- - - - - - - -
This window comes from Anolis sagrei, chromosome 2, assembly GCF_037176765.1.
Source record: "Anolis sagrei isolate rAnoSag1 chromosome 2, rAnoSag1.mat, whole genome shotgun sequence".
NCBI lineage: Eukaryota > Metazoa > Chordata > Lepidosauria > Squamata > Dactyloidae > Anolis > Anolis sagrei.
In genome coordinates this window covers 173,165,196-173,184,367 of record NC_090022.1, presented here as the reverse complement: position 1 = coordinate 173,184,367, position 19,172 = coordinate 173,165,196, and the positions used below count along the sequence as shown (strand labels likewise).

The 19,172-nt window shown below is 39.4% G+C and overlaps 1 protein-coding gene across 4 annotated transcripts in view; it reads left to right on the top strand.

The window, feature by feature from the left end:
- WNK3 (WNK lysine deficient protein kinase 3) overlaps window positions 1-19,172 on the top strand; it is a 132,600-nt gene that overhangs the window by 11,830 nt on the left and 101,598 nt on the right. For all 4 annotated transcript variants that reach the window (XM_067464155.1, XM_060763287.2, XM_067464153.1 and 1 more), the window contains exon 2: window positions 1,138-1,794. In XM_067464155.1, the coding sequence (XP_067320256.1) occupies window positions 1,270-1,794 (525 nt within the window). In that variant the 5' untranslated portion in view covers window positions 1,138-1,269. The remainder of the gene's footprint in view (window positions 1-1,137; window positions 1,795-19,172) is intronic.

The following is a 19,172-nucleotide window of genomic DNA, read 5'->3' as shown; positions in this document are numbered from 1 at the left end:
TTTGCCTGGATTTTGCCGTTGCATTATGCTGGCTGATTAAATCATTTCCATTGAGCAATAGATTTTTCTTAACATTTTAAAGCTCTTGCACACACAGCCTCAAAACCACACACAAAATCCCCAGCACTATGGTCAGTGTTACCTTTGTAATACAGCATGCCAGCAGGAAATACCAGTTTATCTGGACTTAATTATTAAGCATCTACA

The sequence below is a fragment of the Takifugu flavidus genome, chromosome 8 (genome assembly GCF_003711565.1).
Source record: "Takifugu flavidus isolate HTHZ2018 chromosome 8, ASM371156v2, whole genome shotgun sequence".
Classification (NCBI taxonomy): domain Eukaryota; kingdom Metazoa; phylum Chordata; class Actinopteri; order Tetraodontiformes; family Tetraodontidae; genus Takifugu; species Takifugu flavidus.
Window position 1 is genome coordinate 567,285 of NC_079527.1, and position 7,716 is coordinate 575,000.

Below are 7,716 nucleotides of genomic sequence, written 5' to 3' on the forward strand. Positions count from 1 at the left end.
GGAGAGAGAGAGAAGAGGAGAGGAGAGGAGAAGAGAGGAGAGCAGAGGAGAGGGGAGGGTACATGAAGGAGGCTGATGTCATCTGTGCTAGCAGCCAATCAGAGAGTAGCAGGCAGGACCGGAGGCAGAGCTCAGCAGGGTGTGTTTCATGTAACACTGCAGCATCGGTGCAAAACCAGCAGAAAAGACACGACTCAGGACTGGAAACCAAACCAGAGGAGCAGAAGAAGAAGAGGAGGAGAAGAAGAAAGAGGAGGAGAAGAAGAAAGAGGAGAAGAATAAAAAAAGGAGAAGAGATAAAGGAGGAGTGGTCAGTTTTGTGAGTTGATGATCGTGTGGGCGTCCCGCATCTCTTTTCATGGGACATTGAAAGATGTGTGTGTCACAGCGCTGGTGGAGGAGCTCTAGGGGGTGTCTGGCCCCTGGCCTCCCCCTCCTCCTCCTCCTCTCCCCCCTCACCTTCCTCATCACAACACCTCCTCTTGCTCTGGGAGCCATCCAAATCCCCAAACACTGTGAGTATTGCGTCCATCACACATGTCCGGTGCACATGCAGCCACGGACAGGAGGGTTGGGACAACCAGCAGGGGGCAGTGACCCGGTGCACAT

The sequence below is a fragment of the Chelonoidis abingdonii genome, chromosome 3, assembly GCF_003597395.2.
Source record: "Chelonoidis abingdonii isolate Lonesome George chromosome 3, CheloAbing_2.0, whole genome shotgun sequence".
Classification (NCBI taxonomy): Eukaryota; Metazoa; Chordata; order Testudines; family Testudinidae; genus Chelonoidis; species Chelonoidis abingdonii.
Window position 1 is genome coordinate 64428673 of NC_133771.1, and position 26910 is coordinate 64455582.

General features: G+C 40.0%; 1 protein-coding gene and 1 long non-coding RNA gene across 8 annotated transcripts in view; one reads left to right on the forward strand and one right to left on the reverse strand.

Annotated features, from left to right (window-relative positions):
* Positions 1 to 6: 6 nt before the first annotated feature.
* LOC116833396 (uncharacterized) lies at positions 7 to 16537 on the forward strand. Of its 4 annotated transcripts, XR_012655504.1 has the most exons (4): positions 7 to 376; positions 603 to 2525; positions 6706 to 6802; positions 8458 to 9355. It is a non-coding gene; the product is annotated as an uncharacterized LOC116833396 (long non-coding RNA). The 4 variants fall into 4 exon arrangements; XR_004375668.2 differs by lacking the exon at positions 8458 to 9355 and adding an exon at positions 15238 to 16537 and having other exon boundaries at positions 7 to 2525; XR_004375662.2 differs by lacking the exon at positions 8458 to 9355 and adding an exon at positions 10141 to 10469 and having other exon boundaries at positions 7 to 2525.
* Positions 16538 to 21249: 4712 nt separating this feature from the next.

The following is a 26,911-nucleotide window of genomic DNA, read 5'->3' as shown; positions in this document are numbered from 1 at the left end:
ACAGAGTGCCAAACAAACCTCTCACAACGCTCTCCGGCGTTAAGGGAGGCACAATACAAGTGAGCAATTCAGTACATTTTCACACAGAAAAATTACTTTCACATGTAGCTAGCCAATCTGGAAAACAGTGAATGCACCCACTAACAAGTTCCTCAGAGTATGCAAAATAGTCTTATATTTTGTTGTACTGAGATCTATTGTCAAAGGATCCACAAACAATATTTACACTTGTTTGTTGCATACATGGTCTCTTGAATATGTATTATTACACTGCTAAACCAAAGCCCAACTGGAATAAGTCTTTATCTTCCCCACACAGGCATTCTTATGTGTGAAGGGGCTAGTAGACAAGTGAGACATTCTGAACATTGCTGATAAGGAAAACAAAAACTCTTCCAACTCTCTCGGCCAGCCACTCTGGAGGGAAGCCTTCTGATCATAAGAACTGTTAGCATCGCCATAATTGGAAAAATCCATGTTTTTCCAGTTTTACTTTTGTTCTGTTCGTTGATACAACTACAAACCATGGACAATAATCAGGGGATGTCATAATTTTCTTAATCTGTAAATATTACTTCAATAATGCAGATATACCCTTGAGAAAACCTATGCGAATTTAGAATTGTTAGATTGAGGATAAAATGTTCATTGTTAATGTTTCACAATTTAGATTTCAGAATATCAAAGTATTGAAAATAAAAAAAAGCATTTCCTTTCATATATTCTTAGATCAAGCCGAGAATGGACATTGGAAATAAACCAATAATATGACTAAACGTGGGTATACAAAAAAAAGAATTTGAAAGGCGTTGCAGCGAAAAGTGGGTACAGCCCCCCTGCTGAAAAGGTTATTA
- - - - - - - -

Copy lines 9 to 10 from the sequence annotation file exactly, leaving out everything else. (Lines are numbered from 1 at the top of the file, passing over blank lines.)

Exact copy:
TTTGCCTGGATTTTGCCGTTGCATTATGCTGGCTGATTAAATCATTTCCATTGAGCAATAGATTTTTCTTAACATTTTAAAGCTCTTGCACACACAGCCTCAAAACCACACACAAAATCCCCAGCACTATGGTCAGTGTTACCTTTGTAATACAGCATGCCAGCAGGAAATACCAGTTTATCTGGACTTAATTATTAAGCATCTACA

The sequence below is a fragment of the Takifugu flavidus genome, chromosome 8 (genome assembly GCF_003711565.1).